OK, enough about Family Guy and my tough skin; I just wanted to let everyone know where I’m coming from, so that people understand what I mean in the rare instance that I’m actually offended. It’s not a term I throw around lightly or look for excuses to say.
And the “ostentatious and arrogant show of learning” actually offends me.
I do get offended (and quite so) when a critical assumption is made, especially when it’s wrong.
And this one is indeed wrong.
Here again, we have yet another example of how an Aspergian/autistic trait gets slanted and tangled up through the biased neurotypical authoritative lens.
I can’t speak for anyone else, but I can say that when I insist upon accuracy, precision, and competence, I’m simply trying to do my best, and I’m striving for as clear a communication exchange as possible.
I can honestly and solidly say that I am not doing it to show off. I’m not trying to show anyone up or put anyone down. I’m not strutting around with my chest puffed out and my peacock feathers spread to say “look at me! See how smart I am! You shall all now down to me and do your piddly best to emulate me! Because it’s all about me!”
Just–no. (Shakes head.) That’s not the case at all. (And although I’m speaking for myself, I’m pretty sure I’m not alone.)
This is another one of those cases in which They failed to ask us; they just wrote down what they saw. They made assumptions. They passed judgments.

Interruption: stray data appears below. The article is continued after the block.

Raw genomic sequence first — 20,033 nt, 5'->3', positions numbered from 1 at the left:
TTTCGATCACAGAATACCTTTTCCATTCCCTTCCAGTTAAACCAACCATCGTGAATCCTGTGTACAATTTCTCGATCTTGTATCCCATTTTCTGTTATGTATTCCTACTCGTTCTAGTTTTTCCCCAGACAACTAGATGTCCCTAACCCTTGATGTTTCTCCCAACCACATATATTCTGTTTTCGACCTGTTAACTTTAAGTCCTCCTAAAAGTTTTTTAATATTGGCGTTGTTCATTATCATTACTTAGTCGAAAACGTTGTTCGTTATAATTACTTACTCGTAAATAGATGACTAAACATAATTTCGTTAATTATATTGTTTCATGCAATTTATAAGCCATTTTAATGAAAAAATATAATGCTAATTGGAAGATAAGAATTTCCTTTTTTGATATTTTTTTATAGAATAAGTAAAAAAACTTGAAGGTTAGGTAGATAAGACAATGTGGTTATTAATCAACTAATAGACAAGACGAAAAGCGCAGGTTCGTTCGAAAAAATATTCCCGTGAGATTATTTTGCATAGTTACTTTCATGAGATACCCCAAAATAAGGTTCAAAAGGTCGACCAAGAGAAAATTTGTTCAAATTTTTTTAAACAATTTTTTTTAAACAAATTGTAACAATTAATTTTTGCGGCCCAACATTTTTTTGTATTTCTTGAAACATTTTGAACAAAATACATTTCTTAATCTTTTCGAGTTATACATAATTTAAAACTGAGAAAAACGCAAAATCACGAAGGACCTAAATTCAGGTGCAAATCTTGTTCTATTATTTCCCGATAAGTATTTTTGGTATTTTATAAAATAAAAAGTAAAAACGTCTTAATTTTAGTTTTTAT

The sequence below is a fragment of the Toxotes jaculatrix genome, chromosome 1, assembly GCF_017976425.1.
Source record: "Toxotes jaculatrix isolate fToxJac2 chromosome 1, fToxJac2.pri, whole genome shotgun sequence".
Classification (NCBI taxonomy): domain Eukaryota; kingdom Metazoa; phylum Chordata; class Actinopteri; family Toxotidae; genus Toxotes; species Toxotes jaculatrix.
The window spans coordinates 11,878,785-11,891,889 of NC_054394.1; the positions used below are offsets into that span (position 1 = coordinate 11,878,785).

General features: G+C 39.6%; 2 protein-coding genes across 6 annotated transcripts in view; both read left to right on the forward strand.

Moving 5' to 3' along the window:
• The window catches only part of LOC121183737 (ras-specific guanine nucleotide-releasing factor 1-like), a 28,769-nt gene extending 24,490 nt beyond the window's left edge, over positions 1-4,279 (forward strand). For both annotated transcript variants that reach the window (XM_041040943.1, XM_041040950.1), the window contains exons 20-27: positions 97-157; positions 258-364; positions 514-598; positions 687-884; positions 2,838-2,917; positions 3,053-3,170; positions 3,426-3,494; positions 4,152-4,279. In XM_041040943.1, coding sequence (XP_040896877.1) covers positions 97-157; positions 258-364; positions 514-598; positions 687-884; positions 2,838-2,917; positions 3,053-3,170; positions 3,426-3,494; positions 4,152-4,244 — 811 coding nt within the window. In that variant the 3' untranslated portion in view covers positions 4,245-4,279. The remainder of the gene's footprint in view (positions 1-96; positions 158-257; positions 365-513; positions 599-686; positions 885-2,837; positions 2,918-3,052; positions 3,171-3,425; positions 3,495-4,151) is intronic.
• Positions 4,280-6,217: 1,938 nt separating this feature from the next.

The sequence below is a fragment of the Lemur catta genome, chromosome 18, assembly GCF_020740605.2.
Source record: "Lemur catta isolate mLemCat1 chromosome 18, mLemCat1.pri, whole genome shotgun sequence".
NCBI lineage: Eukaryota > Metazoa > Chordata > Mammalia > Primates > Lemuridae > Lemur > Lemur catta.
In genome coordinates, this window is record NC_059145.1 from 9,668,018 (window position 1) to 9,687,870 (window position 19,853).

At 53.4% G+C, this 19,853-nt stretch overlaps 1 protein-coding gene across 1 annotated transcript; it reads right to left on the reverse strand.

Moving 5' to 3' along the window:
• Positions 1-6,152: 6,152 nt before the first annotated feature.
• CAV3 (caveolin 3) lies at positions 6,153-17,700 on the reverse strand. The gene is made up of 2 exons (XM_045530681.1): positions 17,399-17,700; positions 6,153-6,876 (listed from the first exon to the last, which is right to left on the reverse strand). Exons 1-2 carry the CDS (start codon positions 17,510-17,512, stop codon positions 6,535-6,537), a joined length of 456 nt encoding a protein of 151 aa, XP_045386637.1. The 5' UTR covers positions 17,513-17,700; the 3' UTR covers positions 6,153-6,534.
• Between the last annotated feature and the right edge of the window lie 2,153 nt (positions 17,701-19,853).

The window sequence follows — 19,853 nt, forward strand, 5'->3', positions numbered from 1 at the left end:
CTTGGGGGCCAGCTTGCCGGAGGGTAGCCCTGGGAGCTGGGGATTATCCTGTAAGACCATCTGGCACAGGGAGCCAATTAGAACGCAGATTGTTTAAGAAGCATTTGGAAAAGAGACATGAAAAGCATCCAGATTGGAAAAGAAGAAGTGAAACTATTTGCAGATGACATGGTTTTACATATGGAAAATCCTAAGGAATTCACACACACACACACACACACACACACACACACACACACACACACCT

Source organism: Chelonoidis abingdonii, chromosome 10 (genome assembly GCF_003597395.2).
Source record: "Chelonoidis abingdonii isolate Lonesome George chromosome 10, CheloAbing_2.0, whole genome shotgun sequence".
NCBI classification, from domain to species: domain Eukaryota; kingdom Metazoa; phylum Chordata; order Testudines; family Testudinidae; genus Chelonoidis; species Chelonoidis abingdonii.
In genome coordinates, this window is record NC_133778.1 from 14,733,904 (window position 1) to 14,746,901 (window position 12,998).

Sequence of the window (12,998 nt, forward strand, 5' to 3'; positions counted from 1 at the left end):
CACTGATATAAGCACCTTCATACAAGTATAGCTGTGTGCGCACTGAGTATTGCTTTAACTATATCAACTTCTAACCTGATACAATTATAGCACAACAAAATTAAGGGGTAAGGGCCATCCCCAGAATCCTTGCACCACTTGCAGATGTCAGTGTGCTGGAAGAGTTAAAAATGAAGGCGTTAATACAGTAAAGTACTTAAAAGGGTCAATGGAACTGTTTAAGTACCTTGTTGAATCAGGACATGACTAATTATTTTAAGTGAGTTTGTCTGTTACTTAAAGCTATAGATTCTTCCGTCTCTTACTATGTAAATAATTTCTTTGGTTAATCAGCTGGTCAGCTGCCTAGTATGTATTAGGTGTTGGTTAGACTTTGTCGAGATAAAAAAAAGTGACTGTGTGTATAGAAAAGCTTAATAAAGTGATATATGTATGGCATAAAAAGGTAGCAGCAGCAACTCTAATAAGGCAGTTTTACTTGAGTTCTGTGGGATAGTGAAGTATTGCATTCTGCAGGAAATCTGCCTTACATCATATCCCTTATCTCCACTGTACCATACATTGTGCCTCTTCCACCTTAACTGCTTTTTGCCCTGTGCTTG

On what planet is that called for? Just because someone might go on a little long in order to establish understanding (and god(dess) knows what happens when we don’t), that somehow it’s an ego/posturing thing?
From my perspective (and it’s been said before, by not only myself but also others on the Asperger’s/autism spectrum), it’s the neurotypical-dominated world that feels compelled to turn everything into a contest. It’s the more shallow and pompous of the neurotypical population that struts their stuff, trying to one-up each other (and maybe even themselves). It’s the more superficial and egotistical of the neurotypical people who would try to embellish their intellectual superiority.
I know that the majority of neurotypical don’t do that, but I know that everyone who does is neurotypical. I sure as hell don’t see that in the Asperger’s/autism spectrum community (unless there’s something else going on that would make them more inclined to do that. And that’s pretty rare).
I also don’t see nearly as many of us making those types of assumptions, especially about people and neurotypes we don’t even know. Even my writings are all based on my perspective, my observations of others, the popular culture-influenced media, and my hobby-research into psychology. I’ve had plenty of opportunity to observe a lot of neurotypical people. Up until a little over a year ago, I even thought I was one! But now that I know that I’m not, I have stopped speaking as though I am, and I no longer claim to be a representative of (my flavor of) neurotypicality. (Nor do I claim to speak for anyone in the autism spectrum community except myself.)
I have a theory, though, about why Asperger’s/autism spectrum traits that are actually advantageous/beneficial are continually pathologized at every turn.
But I will save that for another time.
Wouldn’t want to be too pedantic, after all. 😉
(PS: the black and white kitty in the picture really is our kitty. Her name is Vanessa, aged 4.5, a rescue from the San Antonio Missions just south of downtown San Antonio, Texas. She thinks she’s a dog. Seriously, she wags her tail while she’s purring. She’s hilarious.)
(Image Credit: me)